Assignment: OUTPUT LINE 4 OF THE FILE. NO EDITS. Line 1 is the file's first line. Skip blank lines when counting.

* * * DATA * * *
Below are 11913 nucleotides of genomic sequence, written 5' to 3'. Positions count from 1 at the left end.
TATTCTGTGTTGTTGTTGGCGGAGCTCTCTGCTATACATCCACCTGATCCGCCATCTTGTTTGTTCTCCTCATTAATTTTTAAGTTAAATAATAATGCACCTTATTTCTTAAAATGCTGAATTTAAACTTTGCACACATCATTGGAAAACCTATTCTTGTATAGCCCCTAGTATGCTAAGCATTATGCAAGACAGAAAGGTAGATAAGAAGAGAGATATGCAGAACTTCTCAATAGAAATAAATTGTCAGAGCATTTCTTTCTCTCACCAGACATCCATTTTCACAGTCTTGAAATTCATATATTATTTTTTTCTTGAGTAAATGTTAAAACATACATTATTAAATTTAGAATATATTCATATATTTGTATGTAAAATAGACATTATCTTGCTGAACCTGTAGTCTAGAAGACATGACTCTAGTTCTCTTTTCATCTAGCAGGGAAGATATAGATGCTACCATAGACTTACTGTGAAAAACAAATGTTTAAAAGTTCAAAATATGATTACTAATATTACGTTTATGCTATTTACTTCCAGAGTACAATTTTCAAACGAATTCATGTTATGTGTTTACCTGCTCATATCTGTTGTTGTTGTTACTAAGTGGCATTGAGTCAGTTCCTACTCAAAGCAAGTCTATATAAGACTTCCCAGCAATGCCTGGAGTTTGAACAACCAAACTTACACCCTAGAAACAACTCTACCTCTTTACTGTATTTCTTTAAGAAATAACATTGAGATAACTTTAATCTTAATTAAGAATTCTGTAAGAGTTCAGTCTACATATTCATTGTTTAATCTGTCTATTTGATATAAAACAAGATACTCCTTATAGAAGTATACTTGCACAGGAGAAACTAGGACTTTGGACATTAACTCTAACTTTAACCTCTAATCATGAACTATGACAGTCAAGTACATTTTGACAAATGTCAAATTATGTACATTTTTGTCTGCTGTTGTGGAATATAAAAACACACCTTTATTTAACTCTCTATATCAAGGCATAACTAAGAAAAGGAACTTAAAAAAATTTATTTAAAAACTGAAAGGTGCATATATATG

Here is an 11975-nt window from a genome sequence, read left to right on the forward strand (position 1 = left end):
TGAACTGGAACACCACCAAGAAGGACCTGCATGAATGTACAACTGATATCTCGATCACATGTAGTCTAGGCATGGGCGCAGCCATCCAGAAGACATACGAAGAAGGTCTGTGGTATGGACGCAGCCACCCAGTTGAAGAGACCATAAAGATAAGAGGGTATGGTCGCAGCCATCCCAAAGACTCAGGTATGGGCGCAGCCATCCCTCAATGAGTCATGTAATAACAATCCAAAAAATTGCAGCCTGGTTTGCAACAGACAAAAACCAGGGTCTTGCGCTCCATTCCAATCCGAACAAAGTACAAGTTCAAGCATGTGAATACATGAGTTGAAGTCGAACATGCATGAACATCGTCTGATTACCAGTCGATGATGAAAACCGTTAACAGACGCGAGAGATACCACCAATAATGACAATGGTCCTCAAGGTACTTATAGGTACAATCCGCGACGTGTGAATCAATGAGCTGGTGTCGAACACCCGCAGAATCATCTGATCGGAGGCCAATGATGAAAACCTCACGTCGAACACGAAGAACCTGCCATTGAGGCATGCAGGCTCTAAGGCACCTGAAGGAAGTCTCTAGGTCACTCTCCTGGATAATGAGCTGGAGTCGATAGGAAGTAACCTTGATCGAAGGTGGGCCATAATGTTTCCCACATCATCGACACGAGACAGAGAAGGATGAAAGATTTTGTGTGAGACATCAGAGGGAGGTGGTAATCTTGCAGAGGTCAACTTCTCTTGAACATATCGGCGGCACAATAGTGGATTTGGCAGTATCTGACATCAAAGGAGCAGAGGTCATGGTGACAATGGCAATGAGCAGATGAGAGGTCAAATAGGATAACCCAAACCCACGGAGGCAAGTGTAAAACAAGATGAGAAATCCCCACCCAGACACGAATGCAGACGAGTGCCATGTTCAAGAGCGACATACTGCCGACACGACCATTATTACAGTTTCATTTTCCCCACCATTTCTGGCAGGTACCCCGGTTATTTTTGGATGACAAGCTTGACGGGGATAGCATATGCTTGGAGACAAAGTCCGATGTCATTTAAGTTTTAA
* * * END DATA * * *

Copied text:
TGAACTGGAACACCACCAAGAAGGACCTGCATGAATGTACAACTGATATCTCGATCACATGTAGTCTAGGCATGGGCGCAGCCATCCAGAAGACATACGAAGAAGGTCTGTGGTATGGACGCAGCCACCCAGTTGAAGAGACCATAAAGATAAGAGGGTATGGTCGCAGCCATCCCAAAGACTCAGGTATGGGCGCAGCCATCCCTCAATGAGTCATGTAATAACAATCCAAAAAATTGCAGCCTGGTTTGCAACAGACAAAAACCAGGGTCTTGCGCTCCATTCCAATCCGAACAAAGTACAAGTTCAAGCATGTGAATACATGAGTTGAAGTCGAACATGCATGAACATCGTCTGATTACCAGTCGATGATGAAAACCGTTAACAGACGCGAGAGATACCACCAATAATGACAATGGTCCTCAAGGTACTTATAGGTACAATCCGCGACGTGTGAATCAATGAGCTGGTGTCGAACACCCGCAGAATCATCTGATCGGAGGCCAATGATGAAAACCTCACGTCGAACACGAAGAACCTGCCATTGAGGCATGCAGGCTCTAAGGCACCTGAAGGAAGTCTCTAGGTCACTCTCCTGGATAATGAGCTGGAGTCGATAGGAAGTAACCTTGATCGAAGGTGGGCCATAATGTTTCCCACATCATCGACACGAGACAGAGAAGGATGAAAGATTTTGTGTGAGACATCAGAGGGAGGTGGTAATCTTGCAGAGGTCAACTTCTCTTGAACATATCGGCGGCACAATAGTGGATTTGGCAGTATCTGACATCAAAGGAGCAGAGGTCATGGTGACAATGGCAATGAGCAGATGAGAGGTCAAATAGGATAACCCAAACCCACGGAGGCAAGTGTAAAACAAGATGAGAAATCCCCACCCAGACACGAATGCAGACGAGTGCCATGTTCAAGAGCGACATACTGCCGACACGACCATTATTACAGTTTCATTTTCCCCACCATTTCTGGCAGGTACCCCGGTTATTTTTGGATGACAAGCTTGACGGGGATAGCATATGCTTGGAGACAAAGTCCGATGTCATTTAAGTTTTAA